It's been called sleepy and unglamorous but whatever you call it one thing is certain, Randall's Island is a major sports and entertainment destination in the New York tri-state area. During the long hot summer weekends, folks journey to the 480-acre island in the East River, officially part of Manhattan, for outdoor music concerts, such as Electric Zoo and Governors Ball (Kanye West, Guns N Roses were recent headliners) and join over 90,000 attendees. The island is home to the world-class Icahn Stadium, golf and tennis training centers and prestine soccer fields. Over the years, I've enjoyed watching seven a side rugby tournaments there and cheered on Olympians in the Grand Prix track and field event (think Usain Bolt's 200m world record). Admittedly, in the early 90's Randall's Island was in dire need of restoration and economic revitalization and I'm happy to say the island is very much reclaimed.
In the past few months the sprawling parkland has become a major destination for Manhattan's newest football club, the Manhattan Gaels. In the dead of winter 2012, several Gaels apparently descended on the island and set up goal posts to train in the ancient game of Gaelic football (a blend of soccer, rugby and American football). For the next few months they quietly conducted intense training drills and erupted onto the sports scene on April 21 winning their first competitive clash in Gaelic Park in the Bronx. The Gaels had landed.
I remember playing Gaelic football in the Bronx when I was in college and training in Van Cortland Park right next to the Jamaican cricketers. I also remember starting up a ladies football team in Maynooth (National University of Ireland) and developing a well-honed sense of camaraderie with my team mates. Today I marvel at the evolution of this latest sports team and their NYC roots.
The idea for the team came to life one evening in late 2012 when ex-pat Irish and Irish-American's (mostly men) living in Manhattan realized they wanted to play their native games locally. The notion quickly gained momentum with the support of Peter Ryan, Deputy Consul General of Ireland in New York who started a similar football club in Asia. The brotherhood banded together and officially launched the new sports club to promote Gaelic games and culture in the metropolitan area in the spring. The Gaelic Players Association in Ireland jumped in and sponsored the fledging team's uniforms whose colors mirror the NYC colors of blue and orange. Comprised of professionals (including lawyers, accountants, and educators) the new amateur team joined the NY Junior GAA (Gaelic Athletic Association) League and haven't looked back. They quickly embarked on a busy championship schedule and their record to date includes more wins than losses. In the spirit of inclusion, a Manhattan Gaels ladies team recently launched this past June.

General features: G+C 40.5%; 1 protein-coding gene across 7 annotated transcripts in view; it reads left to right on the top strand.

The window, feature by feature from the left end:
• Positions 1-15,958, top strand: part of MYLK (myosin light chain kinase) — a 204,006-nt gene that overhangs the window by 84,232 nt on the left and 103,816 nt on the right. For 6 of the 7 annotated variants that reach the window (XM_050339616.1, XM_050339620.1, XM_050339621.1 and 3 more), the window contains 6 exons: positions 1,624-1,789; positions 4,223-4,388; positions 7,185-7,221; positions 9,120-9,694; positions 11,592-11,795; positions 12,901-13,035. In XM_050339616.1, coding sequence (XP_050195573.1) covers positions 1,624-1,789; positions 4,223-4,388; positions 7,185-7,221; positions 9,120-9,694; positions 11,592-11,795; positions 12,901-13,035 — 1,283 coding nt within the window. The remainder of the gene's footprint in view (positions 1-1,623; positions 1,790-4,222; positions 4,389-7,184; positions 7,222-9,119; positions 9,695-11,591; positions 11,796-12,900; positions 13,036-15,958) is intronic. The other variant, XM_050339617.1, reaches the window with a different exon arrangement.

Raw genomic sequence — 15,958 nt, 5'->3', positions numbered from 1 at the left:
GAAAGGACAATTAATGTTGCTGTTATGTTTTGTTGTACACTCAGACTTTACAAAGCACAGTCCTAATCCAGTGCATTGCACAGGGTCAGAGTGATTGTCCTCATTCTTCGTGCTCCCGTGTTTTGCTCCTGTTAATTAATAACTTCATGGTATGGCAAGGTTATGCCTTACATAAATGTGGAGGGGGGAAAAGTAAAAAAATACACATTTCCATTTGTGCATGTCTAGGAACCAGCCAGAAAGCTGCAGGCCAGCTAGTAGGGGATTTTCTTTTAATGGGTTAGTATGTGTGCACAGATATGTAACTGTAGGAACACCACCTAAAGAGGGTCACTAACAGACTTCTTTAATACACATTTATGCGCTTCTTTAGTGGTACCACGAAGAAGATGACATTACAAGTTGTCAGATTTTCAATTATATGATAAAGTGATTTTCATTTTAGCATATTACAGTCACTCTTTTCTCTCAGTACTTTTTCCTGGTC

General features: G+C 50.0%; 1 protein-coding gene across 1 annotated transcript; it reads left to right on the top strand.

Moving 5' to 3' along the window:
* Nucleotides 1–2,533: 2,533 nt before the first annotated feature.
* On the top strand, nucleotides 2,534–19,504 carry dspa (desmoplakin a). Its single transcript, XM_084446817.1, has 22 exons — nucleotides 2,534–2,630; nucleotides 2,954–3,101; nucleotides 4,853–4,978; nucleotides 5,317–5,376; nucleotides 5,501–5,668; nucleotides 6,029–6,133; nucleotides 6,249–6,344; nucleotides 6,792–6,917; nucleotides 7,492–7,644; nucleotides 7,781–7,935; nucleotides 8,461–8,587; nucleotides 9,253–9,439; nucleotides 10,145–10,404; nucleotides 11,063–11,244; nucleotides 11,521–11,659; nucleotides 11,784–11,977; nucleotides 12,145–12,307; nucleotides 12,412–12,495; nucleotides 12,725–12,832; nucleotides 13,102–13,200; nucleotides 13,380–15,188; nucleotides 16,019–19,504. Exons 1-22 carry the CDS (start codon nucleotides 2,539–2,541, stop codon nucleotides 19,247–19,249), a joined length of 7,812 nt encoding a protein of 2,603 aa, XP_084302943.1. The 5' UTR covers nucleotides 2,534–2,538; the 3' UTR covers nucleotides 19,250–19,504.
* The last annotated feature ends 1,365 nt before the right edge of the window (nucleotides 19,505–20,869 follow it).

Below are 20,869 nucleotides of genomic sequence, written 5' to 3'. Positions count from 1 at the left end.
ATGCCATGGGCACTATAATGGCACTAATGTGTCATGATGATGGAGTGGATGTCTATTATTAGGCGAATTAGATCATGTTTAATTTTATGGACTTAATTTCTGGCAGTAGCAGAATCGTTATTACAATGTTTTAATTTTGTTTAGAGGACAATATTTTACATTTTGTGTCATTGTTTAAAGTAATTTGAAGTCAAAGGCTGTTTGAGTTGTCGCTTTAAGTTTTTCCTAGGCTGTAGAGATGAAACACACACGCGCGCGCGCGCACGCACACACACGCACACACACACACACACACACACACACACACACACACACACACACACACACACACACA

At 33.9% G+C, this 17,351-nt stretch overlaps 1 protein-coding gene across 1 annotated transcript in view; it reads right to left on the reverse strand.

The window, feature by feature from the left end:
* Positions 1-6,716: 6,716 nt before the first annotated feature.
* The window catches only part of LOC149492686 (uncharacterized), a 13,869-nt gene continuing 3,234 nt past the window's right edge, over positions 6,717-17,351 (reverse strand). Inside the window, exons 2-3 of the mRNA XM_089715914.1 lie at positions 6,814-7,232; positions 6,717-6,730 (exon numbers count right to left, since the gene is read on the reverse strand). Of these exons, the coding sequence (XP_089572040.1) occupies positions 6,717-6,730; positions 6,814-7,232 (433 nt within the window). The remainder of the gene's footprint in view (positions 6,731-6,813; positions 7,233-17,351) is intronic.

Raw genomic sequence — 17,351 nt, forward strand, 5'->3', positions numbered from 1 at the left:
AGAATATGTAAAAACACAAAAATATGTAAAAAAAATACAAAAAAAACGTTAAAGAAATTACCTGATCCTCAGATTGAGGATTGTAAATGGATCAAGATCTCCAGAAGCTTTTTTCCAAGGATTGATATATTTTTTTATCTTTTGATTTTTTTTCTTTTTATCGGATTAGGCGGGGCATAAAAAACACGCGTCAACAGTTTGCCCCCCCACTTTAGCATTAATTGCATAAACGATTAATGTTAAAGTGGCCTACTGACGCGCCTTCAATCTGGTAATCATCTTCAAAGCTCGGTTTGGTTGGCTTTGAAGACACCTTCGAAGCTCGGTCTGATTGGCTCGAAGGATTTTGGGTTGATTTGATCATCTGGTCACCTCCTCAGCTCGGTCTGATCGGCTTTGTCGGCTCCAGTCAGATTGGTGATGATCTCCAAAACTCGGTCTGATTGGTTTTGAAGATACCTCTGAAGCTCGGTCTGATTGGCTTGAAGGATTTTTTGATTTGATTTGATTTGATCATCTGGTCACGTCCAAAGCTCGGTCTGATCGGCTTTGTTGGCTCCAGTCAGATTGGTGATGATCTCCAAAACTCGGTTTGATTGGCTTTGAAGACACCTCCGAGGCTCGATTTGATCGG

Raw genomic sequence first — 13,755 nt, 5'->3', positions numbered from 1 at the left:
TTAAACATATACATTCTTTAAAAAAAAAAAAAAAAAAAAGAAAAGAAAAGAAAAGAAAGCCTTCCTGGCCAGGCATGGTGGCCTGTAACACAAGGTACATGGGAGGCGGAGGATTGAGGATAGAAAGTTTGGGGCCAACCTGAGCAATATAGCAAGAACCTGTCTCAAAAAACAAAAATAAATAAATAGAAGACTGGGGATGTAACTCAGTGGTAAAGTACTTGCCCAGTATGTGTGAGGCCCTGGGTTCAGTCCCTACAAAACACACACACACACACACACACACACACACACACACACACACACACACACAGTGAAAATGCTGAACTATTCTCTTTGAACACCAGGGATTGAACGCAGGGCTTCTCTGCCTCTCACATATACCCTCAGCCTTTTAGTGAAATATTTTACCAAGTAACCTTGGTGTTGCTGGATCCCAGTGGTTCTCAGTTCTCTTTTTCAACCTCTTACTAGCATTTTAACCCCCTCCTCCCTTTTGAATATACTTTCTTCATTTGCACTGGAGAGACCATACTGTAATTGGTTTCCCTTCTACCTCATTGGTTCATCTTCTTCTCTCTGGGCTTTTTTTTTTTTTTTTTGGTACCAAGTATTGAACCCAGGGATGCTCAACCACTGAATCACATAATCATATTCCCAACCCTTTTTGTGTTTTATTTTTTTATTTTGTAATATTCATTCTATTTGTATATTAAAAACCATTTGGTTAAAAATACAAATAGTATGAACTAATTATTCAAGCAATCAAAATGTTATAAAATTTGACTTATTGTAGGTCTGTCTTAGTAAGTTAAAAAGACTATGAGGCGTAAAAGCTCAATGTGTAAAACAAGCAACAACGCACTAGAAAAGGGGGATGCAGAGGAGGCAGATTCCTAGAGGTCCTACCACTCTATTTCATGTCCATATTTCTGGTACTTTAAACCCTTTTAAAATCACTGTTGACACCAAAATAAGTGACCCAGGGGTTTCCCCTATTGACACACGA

Imbued with a tremendous energy since their inception in mid-December, the club welcomes over 30 fitness and sports enthusiasts to Field #74 on Randall's Island every Tuesday (weather permitting) and the numbers keeps growing. The club's chairman, Greg McIntyre recently told me that while Gaelic football will be a big part of the Gaels activity, they've found a novel way of attracting Manhattanites. "Manhattan is a legendary sports town and we want to reach out to its international community and beginners are especially welcome. For those with no prior experience of the game we will also play rounders. It's a Gaelic game much like softball and played with a ball and bat too." stressed McIntyre.
He mentioned one event in particular that had special meaning to the Gaels -- the 1st Annual Breezy Point Gaelic Sports Weekend held this June in the Rockaways. Designed to bring attention and support to the Breezy Point disaster relief fund, the Gaels played some friendly matches with members of the visiting Gaelic Players Association (GPA). "The community cheered us on and for a few hours forgot their worries," says McIntyre, "The players loved it too." The Gaels story is starting to get some media attention. Recently FOX Sports anchor, Duke Castilglione, joined a few players this time in Central Park to learn the finer points of the ancient game.New York News
Talking with members of the Manhattan Gaels board, it's clear they have many ambitions and one in particular is to get children to participate. According to club president, John Murphy, "Sports helps kids learn leadership skills and physical coordination. We want athletics to be fun. We're all about fitness, community and culture and we want people of all ages to be involved."
So if you haven't ventured to Randall's Island in a while or possibly never, the summer is a prime time to visit. Getting to the exotic urban park is fairly straight forward. For the bridge and shuttle crowd, the public can walk over the 103rd Street Footbridge or take shuttle buses from 125th Street. And if you journey there on a Tuesday evening, you might see the new gaeldom in action. I'm even tempted to dust off my football boots and venture out. For specific directions to Randall's Island, check out the website.